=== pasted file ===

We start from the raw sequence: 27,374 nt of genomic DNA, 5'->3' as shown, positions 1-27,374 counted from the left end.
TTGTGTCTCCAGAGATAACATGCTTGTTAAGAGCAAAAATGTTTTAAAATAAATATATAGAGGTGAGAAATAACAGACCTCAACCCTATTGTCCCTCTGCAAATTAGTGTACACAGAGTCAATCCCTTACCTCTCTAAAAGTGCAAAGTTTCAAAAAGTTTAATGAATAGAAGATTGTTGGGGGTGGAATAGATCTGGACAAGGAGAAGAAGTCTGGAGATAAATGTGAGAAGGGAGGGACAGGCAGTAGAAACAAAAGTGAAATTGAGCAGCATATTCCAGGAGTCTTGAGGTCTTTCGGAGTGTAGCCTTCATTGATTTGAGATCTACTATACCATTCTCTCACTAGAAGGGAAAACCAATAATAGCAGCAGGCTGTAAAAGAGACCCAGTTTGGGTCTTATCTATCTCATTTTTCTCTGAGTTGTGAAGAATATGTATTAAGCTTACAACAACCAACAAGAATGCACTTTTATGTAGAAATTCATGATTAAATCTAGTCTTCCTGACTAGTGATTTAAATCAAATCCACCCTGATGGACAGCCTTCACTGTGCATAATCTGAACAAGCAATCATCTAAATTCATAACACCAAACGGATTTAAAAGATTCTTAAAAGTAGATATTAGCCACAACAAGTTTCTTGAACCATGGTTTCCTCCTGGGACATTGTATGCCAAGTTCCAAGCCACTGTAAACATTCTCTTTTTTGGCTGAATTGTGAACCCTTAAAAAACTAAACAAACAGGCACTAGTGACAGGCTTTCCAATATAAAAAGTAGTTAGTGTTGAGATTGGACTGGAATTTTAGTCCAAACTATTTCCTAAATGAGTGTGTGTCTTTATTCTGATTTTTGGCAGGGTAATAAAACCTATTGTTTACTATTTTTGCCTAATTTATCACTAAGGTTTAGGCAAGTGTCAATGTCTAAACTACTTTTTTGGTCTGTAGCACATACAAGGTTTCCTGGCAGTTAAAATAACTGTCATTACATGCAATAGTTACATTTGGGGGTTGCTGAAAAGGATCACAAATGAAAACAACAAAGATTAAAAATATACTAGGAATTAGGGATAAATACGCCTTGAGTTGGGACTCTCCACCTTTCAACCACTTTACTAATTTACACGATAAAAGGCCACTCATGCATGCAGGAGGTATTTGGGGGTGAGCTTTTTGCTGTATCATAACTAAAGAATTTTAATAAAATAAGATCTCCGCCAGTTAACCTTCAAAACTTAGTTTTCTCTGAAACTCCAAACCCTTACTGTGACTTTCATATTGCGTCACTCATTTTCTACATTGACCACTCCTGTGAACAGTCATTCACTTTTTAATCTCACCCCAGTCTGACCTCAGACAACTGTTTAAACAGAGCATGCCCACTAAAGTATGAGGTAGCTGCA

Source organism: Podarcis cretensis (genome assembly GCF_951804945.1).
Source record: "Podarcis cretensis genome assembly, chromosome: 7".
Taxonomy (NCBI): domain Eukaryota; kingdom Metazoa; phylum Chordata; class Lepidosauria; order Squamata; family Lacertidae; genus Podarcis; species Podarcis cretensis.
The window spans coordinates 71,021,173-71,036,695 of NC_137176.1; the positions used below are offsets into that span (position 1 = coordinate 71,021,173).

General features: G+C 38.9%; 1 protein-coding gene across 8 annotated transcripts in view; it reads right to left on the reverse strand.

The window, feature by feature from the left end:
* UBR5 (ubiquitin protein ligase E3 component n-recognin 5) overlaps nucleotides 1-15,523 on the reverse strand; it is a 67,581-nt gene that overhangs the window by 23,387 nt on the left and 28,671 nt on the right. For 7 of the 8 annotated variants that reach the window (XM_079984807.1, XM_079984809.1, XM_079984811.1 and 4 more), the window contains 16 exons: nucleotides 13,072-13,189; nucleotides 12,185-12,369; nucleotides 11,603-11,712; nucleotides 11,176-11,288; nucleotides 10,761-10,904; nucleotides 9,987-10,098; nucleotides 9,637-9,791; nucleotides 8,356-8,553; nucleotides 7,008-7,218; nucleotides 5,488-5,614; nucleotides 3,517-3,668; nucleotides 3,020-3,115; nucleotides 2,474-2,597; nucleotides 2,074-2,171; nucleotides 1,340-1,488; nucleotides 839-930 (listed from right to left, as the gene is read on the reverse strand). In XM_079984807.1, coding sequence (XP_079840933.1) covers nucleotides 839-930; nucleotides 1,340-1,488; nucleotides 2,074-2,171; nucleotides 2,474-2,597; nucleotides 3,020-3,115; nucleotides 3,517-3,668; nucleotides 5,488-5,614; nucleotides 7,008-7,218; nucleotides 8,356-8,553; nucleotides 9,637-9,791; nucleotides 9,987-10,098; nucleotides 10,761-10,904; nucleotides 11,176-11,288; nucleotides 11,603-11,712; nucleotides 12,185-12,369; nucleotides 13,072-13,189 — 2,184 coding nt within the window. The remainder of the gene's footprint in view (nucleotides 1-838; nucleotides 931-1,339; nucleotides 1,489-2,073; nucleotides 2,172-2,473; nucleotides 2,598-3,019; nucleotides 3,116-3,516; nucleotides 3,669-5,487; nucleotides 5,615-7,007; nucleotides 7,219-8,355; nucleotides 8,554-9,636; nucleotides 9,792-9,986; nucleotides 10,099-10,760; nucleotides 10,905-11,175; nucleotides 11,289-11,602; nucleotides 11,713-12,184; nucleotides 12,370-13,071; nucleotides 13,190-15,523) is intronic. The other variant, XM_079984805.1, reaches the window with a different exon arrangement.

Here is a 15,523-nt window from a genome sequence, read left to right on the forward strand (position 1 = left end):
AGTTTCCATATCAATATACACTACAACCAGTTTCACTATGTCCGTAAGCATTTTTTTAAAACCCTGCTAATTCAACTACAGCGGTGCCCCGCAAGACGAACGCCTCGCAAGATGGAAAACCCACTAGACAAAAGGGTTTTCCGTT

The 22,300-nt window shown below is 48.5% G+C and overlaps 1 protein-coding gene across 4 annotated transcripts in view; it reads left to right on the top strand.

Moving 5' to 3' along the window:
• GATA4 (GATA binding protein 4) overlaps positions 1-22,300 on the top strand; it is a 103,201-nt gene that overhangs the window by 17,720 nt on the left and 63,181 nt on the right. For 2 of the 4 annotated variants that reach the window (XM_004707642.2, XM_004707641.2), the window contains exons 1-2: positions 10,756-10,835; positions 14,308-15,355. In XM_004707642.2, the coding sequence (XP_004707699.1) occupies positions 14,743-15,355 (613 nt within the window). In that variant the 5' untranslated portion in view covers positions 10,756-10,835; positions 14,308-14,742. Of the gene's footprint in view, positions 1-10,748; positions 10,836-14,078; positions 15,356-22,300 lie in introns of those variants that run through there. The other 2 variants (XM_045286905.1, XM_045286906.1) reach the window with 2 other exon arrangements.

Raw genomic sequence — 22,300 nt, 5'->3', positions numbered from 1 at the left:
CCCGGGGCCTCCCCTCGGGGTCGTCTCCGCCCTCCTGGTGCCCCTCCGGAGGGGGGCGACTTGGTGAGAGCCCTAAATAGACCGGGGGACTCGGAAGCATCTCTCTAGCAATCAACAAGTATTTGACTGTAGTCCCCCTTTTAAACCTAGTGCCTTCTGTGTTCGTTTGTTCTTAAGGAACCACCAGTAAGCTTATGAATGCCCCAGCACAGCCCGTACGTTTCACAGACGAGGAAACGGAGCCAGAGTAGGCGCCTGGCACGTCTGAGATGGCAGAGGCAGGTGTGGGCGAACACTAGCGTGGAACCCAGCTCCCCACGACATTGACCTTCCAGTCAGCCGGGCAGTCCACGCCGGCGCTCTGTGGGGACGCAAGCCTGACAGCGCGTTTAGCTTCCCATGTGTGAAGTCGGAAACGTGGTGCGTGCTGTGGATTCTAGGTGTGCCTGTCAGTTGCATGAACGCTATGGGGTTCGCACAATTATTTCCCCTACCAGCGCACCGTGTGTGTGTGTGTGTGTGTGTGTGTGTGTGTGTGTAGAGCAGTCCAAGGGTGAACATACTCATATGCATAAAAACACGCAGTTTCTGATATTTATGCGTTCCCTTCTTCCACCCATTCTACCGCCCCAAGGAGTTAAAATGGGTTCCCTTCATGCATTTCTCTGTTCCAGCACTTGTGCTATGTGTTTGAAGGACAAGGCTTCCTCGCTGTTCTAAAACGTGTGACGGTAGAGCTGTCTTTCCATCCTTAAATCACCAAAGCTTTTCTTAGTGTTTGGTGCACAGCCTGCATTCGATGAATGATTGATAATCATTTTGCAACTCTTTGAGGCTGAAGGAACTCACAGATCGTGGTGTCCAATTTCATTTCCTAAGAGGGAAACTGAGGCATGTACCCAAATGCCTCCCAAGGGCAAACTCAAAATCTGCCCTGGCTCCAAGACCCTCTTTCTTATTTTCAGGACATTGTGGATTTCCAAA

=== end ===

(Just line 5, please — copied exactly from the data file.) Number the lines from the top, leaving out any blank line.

Taxonomy (NCBI): domain Eukaryota; kingdom Metazoa; phylum Chordata; class Lepidosauria; order Squamata; family Lacertidae; genus Podarcis; species Podarcis cretensis.